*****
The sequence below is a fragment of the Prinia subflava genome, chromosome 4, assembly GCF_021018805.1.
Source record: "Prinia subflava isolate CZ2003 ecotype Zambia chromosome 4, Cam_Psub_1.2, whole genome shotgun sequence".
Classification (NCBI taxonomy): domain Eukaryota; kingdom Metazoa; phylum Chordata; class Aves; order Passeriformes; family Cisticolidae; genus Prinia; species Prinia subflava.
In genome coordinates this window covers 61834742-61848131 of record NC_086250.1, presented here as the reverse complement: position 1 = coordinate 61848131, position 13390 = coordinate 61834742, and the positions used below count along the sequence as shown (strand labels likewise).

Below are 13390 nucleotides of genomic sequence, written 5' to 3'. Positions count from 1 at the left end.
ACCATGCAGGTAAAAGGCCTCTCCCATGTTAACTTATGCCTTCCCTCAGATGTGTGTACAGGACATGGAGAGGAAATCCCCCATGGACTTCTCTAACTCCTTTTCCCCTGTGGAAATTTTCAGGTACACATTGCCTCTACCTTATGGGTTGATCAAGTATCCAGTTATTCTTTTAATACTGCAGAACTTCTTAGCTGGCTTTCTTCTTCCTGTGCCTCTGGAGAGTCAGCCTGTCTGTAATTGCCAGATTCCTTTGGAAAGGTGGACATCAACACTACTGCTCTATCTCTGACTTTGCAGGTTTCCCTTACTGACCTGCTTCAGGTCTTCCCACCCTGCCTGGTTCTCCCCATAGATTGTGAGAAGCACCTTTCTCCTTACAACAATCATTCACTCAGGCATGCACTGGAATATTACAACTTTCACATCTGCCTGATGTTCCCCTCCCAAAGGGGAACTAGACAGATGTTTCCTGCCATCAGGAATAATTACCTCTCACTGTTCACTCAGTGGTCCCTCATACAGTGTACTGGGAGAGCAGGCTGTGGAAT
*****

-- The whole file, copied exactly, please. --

The sequence below is a fragment of the Prinia subflava genome, chromosome 4, assembly GCF_021018805.1.
Source record: "Prinia subflava isolate CZ2003 ecotype Zambia chromosome 4, Cam_Psub_1.2, whole genome shotgun sequence".
Classification (NCBI taxonomy): domain Eukaryota; kingdom Metazoa; phylum Chordata; class Aves; order Passeriformes; family Cisticolidae; genus Prinia; species Prinia subflava.
In genome coordinates this window covers 61834742-61848131 of record NC_086250.1, presented here as the reverse complement: position 1 = coordinate 61848131, position 13390 = coordinate 61834742, and the positions used below count along the sequence as shown (strand labels likewise).

Below are 13390 nucleotides of genomic sequence, written 5' to 3'. Positions count from 1 at the left end.
ACCATGCAGGTAAAAGGCCTCTCCCATGTTAACTTATGCCTTCCCTCAGATGTGTGTACAGGACATGGAGAGGAAATCCCCCATGGACTTCTCTAACTCCTTTTCCCCTGTGGAAATTTTCAGGTACACATTGCCTCTACCTTATGGGTTGATCAAGTATCCAGTTATTCTTTTAATACTGCAGAACTTCTTAGCTGGCTTTCTTCTTCCTGTGCCTCTGGAGAGTCAGCCTGTCTGTAATTGCCAGATTCCTTTGGAAAGGTGGACATCAACACTACTGCTCTATCTCTGACTTTGCAGGTTTCCCTTACTGACCTGCTTCAGGTCTTCCCACCCTGCCTGGTTCTCCCCATAGATTGTGAGAAGCACCTTTCTCCTTACAACAATCATTCACTCAGGCATGCACTGGAATATTACAACTTTCACATCTGCCTGATGTTCCCCTCCCAAAGGGGAACTAGACAGATGTTTCCTGCCATCAGGAATAATTACCTCTCACTGTTCACTCAGTGGTCCCTCATACAGTGTACTGGGAGAGCAGGCTGTGGAAT